LM: I think with the [New Zealand government] policy to increase student numbers, our international student numbers have increased and once they are here we want to retain their skills and knowledge so they don’t go off to Australia, Canada, wherever, to work.
“We can’t just keep on bringing students here and not have anything to underpin their welfare now and in the future”
I think there’s this realisation that we’ve got these students and they’re going to be looking at what they want to do after university, so we really have to get together and think about how to support those students into work and everything else if they want them to remain.
I think there is a realisation that we can’t just keep on bringing students here and not have anything to underpin their welfare now and in the future. There has to be something in place.
MAS: The success of international education in both our countries is why it’s on the agenda. So why we’re talking about sustainability is because suddenly it matters, whereas before, there were other things that mattered. As the economies of China decide they are not going to use our steel or use our coal, suddenly we start to ask ‘where’s our money coming from?’ and then we start looking at the service sector.
The whole reason we have been discussing sustainability is because the international education sector financially matters. You can’t just ignore it and hope that it’s like a snowball rolling down a hill that’s just going to go and get bigger and bigger and bigger.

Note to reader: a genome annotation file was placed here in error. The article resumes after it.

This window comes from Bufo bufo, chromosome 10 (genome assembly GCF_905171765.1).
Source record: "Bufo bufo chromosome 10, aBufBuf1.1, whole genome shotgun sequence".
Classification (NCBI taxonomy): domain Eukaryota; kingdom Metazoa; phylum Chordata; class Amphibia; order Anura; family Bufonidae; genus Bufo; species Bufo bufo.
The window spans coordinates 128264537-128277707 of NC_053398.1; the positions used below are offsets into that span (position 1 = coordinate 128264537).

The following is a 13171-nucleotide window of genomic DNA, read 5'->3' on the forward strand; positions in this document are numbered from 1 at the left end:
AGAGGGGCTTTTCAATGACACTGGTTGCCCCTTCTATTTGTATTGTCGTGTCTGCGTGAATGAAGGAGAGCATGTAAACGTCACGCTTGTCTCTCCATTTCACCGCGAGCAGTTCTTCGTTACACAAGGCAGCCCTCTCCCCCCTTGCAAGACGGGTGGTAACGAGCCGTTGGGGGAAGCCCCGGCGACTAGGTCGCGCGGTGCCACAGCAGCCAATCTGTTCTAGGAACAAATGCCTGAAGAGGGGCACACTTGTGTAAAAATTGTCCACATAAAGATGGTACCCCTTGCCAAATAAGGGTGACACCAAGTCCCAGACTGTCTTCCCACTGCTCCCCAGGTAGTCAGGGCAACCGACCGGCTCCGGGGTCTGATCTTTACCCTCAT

The PIE: Are you noticing a shift towards an “international education native” as an industry professional?
MAS: The interesting thing with some international students, once they start, they do the volunteer work, they represent staff, and they fall in love with the sector. Increasingly, one of the things I’ve noticed, people actually do want to work in the sector. Not necessarily marketing and recruitment, but student services, etc. There’s something about being in the sector that people really, really want to engage with.
If you look at the profile of staff, and I think if you look at the ISANA delegates, the length of time people work in the sector: people don’t leave the sector, they retire from it.
“In the early days, about 25 years ago, there was exploitation and there just wasn’t that support there”
LM: I’m quite the same, I came into it through hosting international students and you learn about them and I thought ‘why are organisations not supporting them better?’ Then I went into a student support role at a high school, and I progressed since, just wanting to help them.
In the early days, about 25 years ago, there was exploitation and there just wasn’t that support there. However, nowadays we have a code of practice for international students to ensure their pastoral care needs are met.